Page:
Fear and Loathing in TFT

Fear and Loathing in TFT

One gaming aspect that was missed in The Fantasy Trip was fear. Why does that matter? One view was that most adventurers seemed to be psychotic killers who were never affected by all of the blood, gore, monsters and the supernatural that were all around them. Another is that in the years since TFT was published, roleplaying has come a long way.

One of the key roleplaying aspects that GMs and players can utilize is that of fear. Fear adds elements to the game that help players enjoy the story of the game, while help21ing GMs add a sense of realism to reactions of the characters to the dangerous elements.

One way this has been incorporated in game terms in other systems is some kind of saving roll against IQ. Rolling 3d against a character’s IQ would work in TFT terms (the GURPS-style “fright check”). This can be modified as the GM sees fit for the situation–the more out of place, the higher the modifier. For example, a battle-hardened soldier would not be frightened of a dead body. But if magic were rare, that same soldier would be terrified of a fire spell!

When making the fear roll, the normal critical saves or failures would apply. The bigger the failure, the bigger the effect. The effects could be anything from losing initiative to running in fear–to phobias or a loss of IQ. Roll 3d and see the sample table below:

3-4: Loss of initiative. Recover normally.
5-6: Stunned for 1d seconds.
7-10: Stunned for 2d seconds.
11-14: Run in fear.
15-16: Faint for 1d minutes.
17-18: Develop phobia. Roll another 3d/IQ to avoid losing 1 point of IQ.

This table is just a sample of effects. If you want to run a game with more of a horror aspect, expand the effects to suit your story.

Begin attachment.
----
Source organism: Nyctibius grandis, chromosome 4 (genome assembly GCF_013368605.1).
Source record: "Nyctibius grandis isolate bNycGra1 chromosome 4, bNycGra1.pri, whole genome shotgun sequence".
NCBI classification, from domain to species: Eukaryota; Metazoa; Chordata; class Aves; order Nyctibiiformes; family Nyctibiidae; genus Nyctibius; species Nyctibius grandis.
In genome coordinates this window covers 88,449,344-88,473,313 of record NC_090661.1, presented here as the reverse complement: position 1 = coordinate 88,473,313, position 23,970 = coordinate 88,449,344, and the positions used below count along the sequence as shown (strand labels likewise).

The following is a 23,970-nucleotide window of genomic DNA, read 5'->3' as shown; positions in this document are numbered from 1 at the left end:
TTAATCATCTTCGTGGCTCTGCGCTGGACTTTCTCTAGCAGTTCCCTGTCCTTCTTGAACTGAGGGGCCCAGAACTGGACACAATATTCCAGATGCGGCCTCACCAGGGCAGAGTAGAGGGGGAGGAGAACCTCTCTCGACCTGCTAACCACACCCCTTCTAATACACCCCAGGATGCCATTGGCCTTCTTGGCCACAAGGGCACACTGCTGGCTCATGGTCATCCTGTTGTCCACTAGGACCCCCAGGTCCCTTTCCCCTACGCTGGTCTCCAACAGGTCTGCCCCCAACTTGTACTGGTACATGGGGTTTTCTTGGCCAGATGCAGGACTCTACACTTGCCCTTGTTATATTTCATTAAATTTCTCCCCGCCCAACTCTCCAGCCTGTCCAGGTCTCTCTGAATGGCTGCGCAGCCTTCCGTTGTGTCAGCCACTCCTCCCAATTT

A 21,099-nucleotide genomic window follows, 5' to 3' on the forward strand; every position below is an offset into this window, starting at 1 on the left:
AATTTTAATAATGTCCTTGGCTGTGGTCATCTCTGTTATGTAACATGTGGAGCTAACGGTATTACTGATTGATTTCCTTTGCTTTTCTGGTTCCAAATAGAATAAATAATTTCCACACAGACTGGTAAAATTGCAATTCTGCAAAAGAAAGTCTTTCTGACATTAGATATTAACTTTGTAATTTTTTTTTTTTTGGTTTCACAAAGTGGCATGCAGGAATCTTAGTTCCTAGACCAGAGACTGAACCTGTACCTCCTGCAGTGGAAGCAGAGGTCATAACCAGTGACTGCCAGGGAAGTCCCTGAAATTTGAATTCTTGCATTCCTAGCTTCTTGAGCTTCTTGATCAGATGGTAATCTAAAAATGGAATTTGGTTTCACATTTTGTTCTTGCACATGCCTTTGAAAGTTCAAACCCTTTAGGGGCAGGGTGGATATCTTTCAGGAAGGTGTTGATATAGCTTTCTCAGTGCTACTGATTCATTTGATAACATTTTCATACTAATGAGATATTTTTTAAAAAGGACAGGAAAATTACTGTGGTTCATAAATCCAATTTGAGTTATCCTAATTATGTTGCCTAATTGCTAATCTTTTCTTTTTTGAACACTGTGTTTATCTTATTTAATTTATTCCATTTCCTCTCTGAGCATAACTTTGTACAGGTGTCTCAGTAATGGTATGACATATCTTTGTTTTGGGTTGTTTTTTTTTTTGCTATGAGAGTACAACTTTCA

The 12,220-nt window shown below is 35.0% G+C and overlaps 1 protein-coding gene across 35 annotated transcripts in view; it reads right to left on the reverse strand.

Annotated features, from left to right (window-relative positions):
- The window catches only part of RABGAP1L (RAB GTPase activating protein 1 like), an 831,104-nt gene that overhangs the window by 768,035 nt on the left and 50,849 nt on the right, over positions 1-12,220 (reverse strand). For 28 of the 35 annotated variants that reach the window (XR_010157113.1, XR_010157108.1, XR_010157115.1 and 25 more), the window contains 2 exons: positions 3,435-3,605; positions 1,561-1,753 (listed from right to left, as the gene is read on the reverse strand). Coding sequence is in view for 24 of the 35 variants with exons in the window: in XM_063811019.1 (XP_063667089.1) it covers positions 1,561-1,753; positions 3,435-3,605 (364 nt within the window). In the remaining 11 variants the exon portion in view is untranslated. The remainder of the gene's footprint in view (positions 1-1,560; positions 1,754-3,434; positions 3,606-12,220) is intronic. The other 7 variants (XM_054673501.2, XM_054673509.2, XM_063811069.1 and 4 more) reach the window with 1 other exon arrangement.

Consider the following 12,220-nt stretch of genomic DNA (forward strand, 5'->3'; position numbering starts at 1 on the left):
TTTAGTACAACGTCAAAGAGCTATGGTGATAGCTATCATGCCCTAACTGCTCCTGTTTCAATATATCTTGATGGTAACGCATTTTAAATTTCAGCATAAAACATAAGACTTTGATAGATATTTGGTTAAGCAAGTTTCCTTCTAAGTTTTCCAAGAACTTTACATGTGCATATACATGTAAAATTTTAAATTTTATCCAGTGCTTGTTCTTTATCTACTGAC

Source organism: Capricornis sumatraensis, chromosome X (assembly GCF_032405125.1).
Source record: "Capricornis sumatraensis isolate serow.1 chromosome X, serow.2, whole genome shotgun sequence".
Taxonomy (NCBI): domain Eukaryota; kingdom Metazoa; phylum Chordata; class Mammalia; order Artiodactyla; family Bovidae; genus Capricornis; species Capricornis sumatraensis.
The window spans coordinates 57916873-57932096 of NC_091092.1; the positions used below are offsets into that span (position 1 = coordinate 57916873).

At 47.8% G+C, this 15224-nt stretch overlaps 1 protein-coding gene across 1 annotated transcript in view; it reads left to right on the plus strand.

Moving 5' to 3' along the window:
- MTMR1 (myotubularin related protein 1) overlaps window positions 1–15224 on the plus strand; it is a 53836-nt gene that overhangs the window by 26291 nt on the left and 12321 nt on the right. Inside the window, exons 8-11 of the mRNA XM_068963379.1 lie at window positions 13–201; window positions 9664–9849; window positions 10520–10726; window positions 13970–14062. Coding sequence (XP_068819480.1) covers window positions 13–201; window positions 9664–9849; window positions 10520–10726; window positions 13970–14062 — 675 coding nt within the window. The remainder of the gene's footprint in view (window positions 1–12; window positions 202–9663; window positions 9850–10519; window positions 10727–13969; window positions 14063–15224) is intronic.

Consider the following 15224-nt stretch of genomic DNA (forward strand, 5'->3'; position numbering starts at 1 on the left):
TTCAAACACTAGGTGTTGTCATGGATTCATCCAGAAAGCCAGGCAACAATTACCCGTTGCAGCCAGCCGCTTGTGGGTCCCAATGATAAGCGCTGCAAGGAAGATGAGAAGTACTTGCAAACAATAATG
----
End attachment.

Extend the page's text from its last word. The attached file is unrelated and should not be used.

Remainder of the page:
The point is to have fun with it. Let the addition of fear help the story–and players’ enjoyment–and not let the rules get in the way. And if they don’t suit you, just don’t use them!

Marko ∞


  1. I really like this aspect, and indeed used a variation of this when I experimented with a Call of Cthulhu TFT variant many years ago. Basically, each character had “Sanity Points” equal to five times his/her IQ and then lost or gained sanity points based on “Call of Cthulhu-ish” events. Nowadays, I’ve seen simpler systems in which the figures are given a “morale rating” which is fairly generic (Heroic, Brave, Average, Cautious, Cowardly) and which changes the meaning of the results they get when they have to roll against morale (usually a 3/IQ roll) for some reason. As with any other test roll, results of 16 are automatic failures, and results of 17 and 18 mean “failure, with consequences.” Likewise rolls of 5 mean automatic success, while results of 3 or 4 mean “Success with benefits.” However, having said all of that, it’s a fine line we walk in “seizing control” of a player character by inflicting some sort of “insanity” on him or her, versus giving them a few opportunities to role-play whatever the consequences are.

  2. I also use moral for NPCs in combat; I make a roll each time an ally goes down I roll against IQ, modified by the number of living allies and method of death, to see if the NPC flees. A fleeing NPC can cause moral rolls in allies who see them flee.

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